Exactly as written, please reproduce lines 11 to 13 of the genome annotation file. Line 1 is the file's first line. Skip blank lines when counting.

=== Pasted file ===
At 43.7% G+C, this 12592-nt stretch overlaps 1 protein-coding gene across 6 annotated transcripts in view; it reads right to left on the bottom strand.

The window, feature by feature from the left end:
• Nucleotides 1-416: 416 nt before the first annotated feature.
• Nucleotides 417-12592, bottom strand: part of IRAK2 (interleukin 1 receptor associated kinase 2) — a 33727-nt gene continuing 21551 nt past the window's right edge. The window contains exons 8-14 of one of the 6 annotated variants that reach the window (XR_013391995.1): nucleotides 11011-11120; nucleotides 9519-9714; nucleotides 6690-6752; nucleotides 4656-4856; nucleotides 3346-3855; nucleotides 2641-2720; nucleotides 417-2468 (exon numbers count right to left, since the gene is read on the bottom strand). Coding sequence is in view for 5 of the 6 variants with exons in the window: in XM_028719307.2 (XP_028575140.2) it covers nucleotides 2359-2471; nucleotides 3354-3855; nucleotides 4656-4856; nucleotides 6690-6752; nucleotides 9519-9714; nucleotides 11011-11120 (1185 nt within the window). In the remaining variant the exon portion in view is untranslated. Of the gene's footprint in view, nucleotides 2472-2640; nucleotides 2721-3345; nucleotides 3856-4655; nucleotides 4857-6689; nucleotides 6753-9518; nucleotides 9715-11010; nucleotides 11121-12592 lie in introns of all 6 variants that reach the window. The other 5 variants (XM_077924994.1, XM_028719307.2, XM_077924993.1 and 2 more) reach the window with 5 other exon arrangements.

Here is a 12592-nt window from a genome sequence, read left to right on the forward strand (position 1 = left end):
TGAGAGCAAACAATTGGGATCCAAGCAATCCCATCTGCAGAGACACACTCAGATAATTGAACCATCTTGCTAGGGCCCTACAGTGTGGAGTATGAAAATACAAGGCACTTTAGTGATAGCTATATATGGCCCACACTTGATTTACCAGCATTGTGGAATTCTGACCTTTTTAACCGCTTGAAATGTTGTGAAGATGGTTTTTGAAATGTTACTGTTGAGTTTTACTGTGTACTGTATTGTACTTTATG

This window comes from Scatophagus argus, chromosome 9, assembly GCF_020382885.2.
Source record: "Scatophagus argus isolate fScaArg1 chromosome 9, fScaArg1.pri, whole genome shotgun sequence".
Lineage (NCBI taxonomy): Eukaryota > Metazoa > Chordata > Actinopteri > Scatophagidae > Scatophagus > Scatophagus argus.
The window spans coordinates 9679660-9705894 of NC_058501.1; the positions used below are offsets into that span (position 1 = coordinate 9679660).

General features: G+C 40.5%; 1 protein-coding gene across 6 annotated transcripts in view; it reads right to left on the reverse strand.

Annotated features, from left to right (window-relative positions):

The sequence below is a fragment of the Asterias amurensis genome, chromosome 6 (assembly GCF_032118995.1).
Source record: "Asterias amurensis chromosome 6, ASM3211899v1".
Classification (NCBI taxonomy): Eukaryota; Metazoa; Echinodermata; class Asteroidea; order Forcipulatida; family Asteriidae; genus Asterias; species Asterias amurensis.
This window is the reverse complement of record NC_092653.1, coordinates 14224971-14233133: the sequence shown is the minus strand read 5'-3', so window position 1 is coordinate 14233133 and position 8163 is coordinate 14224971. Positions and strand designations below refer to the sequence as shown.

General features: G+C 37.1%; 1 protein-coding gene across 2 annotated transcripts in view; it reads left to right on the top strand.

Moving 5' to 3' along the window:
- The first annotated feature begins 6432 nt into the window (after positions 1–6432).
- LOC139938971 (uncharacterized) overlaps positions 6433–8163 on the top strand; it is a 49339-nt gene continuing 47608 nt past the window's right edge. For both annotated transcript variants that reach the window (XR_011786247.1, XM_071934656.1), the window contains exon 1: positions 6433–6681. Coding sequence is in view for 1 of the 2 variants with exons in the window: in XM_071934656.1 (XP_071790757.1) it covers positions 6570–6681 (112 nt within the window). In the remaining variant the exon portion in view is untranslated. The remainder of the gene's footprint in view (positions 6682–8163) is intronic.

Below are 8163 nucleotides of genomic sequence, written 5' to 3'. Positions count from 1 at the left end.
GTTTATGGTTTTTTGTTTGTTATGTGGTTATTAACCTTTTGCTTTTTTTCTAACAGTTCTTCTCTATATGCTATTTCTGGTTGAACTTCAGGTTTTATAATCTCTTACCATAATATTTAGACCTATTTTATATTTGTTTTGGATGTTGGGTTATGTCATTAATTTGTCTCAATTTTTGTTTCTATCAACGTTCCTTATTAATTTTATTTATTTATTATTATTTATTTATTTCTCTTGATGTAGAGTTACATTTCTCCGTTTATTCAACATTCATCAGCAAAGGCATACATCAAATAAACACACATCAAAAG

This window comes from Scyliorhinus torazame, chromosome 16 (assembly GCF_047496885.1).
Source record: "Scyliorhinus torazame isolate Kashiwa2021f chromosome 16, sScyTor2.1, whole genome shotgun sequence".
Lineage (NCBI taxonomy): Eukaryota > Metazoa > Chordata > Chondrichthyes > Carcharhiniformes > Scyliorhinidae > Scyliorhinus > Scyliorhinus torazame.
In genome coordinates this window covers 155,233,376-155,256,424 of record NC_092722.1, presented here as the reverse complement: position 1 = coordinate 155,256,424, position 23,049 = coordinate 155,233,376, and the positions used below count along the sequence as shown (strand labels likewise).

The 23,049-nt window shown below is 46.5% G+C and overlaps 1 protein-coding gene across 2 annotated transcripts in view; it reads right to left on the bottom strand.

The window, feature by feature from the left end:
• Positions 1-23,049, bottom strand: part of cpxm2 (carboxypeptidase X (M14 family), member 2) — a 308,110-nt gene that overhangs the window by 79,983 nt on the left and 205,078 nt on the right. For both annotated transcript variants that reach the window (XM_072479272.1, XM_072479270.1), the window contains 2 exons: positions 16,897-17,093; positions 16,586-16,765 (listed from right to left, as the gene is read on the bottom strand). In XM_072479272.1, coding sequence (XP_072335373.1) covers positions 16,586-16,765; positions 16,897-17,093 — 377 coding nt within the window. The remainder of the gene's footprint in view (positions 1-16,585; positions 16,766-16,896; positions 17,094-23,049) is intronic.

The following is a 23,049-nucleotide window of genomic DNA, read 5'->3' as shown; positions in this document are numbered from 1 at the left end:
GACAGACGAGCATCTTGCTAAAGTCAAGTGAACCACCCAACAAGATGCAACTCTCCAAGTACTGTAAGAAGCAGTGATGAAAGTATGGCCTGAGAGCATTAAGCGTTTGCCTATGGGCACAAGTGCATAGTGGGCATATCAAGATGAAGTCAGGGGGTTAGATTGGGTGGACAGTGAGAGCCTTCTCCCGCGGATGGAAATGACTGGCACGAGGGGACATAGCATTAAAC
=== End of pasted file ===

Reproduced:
General features: G+C 40.5%; 1 protein-coding gene across 6 annotated transcripts in view; it reads right to left on the reverse strand.

Annotated features, from left to right (window-relative positions):

The sequence below is a fragment of the Asterias amurensis genome, chromosome 6 (assembly GCF_032118995.1).